Follower Clusters – 3 Major Use Cases for Syncing SQL & NoSQL Deployments

Follower clusters are a ScaleGrid feature that allows you to keep two independent database systems (of the same type) in sync. Unlike cloning or replication, this allows you to maintain an active, point-in-time copy of your production data. This extra cluster, known as a follower cluster, can be leveraged for multiple use cases, including for analyzing, optimizing and testing your application performance for MongoDB, MySQL and PostgreSQL. In this blog post, we will cover the top three scenarios to leverage follower clusters for your application.

How Do Follower Clusters Differ From Replication?

Unlike a static clone, this data imports on a set schedule so your follower cluster is always in sync with your production cluster. Here are a few critical ways in which it differs from replication:

  • You can control how frequently the destination system syncs from source – once a week, once a day, or even less frequently. This helps reduce the load on the source system.
  • Since they are two independent systems, you have much more flexibility over the data that is synced. You can have different user credentials and even remove some data from the destination based on security requirements (note: This requires user-side scripting – it is not an in-built feature of follower clusters).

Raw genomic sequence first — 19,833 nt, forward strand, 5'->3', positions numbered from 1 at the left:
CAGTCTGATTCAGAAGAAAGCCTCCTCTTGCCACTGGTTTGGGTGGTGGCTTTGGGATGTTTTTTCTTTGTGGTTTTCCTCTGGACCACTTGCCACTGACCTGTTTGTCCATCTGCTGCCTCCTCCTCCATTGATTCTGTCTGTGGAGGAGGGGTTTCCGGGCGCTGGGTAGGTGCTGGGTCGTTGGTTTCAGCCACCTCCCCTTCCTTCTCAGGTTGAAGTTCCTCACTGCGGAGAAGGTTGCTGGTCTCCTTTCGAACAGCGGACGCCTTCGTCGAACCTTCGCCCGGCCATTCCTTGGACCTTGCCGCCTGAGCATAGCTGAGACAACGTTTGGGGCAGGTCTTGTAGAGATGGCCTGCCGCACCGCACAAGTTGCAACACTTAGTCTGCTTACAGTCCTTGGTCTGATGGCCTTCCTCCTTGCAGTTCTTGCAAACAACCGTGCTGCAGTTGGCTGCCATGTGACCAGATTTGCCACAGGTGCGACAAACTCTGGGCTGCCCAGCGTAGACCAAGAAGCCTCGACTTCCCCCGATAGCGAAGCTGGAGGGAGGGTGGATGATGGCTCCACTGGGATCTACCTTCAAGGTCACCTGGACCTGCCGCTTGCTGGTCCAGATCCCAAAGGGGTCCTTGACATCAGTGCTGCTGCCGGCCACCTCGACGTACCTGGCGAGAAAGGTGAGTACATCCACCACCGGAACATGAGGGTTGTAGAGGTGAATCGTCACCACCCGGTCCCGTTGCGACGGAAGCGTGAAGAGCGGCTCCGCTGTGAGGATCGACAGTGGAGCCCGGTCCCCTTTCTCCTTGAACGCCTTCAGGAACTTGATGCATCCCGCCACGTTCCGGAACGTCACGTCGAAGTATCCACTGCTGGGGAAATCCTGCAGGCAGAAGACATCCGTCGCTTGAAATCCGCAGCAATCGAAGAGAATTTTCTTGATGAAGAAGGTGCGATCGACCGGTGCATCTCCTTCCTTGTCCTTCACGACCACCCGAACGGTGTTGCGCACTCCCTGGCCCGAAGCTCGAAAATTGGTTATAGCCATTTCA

• The ‘follower’ system is writable, so you can use it as a staging environment to test your application changes. This is not something you can do on a replica node.

Note: ScaleGrid implements follower clusters using storage snapshots. It is not available for our in-memory database offerings like hosting for Redis™*.

1. Database Dev/Test Setup

We have all been there – a supposedly well-tested piece of code is deployed in production, and then all hell breaks loose. Production workflows fail, or are so slow they are basically unusable. Engineers are woken from their beds to start a full blown fire fighting operation. A bunch of sleepless nights later, that dreaded root cause emerges.

Application behaves differently on production and engineering setups.

In other words, we tested it on “test data”. Which, as it turns out, was nothing like the production data. At all.

The obvious way to avoid this situation is to run tests on your production data. Not actual production of course – that will be flirting with disaster. On a cloned copy of the production data. While concerns around privacy and data security make this impracticable in many scenarios, privacy requirements permitting, this is the best solution. We no longer need to rely on engineers generating appropriate data sets – if it passes on test data, it will pass on production data.

That is, until test data falls so far out of sync with production that it is no longer a good approximation. And we are back at square one.

This is where follower clusters come in.

By using follower clusters, you can periodically import data from your production database into the dev/test database. And since the entire import is performed using storage snapshots, rather than a logical dump, the process is nearly instantaneous. You can schedule your imports once every 24 hours, once a week, or whatever frequency suits your particular scenario.